USE GOOD OIL
Nothing will gum up a pump faster than low-quality vacuum pump oil. The oil may not have the proper additives or viscosity, but the end result is poor pump operation and a shorter life. We recommend MHVFormula “F” oil for rotary piston pumps. Wear and corrosion can come from contaminants such as vapors or solid particles coming from the process. It can come from not operating a pump properly, such as neglecting to use gas ballast to drive off water vapors from the oil.
FREQUENT OIL CHANGES
We’ve heard some heat treaters say, “It’s the best way I know of to keep a pump running trouble free for a long time.” They change their oil bi-monthly or even more frequently, depending on process conditions, and eliminate a lot of problems.
Note that Stokes recommends a 300-hour oil change interval on their 412 pump. Some processes like sintering or others where acidic vapors a present, can create major headaches for maintenance people because the oil just can’t lubricate, seal and protect the vital parts of a pump.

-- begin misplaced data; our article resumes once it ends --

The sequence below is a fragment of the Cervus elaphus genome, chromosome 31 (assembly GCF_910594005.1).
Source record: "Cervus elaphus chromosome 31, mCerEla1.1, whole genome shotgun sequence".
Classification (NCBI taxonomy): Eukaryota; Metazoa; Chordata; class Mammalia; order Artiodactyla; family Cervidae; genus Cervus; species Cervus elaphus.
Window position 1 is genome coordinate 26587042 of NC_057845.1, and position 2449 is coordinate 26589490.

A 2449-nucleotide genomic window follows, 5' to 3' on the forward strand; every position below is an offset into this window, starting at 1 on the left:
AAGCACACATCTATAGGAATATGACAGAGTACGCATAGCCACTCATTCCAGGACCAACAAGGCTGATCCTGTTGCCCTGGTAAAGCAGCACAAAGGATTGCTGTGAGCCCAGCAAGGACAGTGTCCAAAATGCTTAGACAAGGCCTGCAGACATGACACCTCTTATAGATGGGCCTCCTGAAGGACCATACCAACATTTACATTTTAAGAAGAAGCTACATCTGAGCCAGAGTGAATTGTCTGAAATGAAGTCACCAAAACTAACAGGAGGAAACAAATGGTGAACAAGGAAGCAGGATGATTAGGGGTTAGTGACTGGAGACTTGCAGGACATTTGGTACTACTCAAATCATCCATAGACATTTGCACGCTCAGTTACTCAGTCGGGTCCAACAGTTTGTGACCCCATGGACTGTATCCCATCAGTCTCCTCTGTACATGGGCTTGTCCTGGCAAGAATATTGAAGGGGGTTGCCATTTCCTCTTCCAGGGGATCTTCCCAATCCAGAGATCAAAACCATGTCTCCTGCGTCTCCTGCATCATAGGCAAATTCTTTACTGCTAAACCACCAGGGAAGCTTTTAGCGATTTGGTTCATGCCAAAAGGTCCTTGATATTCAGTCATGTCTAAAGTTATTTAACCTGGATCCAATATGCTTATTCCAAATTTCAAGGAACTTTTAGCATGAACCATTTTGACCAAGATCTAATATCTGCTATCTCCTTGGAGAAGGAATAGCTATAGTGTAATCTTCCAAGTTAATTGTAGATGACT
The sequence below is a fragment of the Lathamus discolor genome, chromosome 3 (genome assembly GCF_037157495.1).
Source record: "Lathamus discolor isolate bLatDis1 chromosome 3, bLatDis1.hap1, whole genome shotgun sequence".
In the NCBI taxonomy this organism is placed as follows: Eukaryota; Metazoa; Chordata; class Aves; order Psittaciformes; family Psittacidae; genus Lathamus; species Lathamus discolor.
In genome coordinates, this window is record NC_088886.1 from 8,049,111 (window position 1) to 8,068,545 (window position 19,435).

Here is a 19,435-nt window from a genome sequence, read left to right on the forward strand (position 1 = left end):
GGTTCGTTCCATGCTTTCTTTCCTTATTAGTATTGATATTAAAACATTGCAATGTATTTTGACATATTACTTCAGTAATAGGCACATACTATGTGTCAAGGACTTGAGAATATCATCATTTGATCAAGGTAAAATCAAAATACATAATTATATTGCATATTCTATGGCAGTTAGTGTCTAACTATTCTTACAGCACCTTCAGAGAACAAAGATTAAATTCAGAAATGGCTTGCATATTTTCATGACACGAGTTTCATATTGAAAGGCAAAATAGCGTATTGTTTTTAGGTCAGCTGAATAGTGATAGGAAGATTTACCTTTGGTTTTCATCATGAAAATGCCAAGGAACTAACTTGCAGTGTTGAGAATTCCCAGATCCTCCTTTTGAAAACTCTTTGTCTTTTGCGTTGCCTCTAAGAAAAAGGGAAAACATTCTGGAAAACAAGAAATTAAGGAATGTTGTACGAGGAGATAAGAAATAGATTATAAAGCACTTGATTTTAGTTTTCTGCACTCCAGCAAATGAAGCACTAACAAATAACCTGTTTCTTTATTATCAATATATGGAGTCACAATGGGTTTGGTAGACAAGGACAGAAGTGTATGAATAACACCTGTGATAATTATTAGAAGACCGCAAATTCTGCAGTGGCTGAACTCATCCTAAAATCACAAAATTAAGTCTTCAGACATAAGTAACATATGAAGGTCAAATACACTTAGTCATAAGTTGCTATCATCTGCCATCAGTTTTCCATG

MHV offers vacuum pump oil for most types of pumps, and in a variety of container sizes.
There’s a good reason why piston and vane vacuum pumps are designed with a water jacket: they’re subjected to a lot of heat that can cause pumps to fail. Heat comes from adiabatic compression of the gases they are exhausting from a chamber, and from the process. Either way you have to eliminate heat and keep the pump running a proper temperature. We recommend running the Stokes 212 and 412 pumps at 130° F to 140° F oil temperature.
To reduce water consumption, we recommend use of a water modulating valve. New MHV pumps come with this as standard, like the HS430 at right.
When you are using a closed-loop cooling system, be sure the coolant is at the right temperature and the system is working properly. Watch out for blockages if running water to an outside drain, for example, in cold climate when freezing can occur.
For a 1600 CFM blower backed by a 300 CFM mechanical pump, the cut in pressure should be 15-20 torr.
Starting a blower at too high a pressure overloads the blower and drive motor; starting at too low a pressure wastes time.Blower cut in pressure depends on the CFM of the blower and backing pump.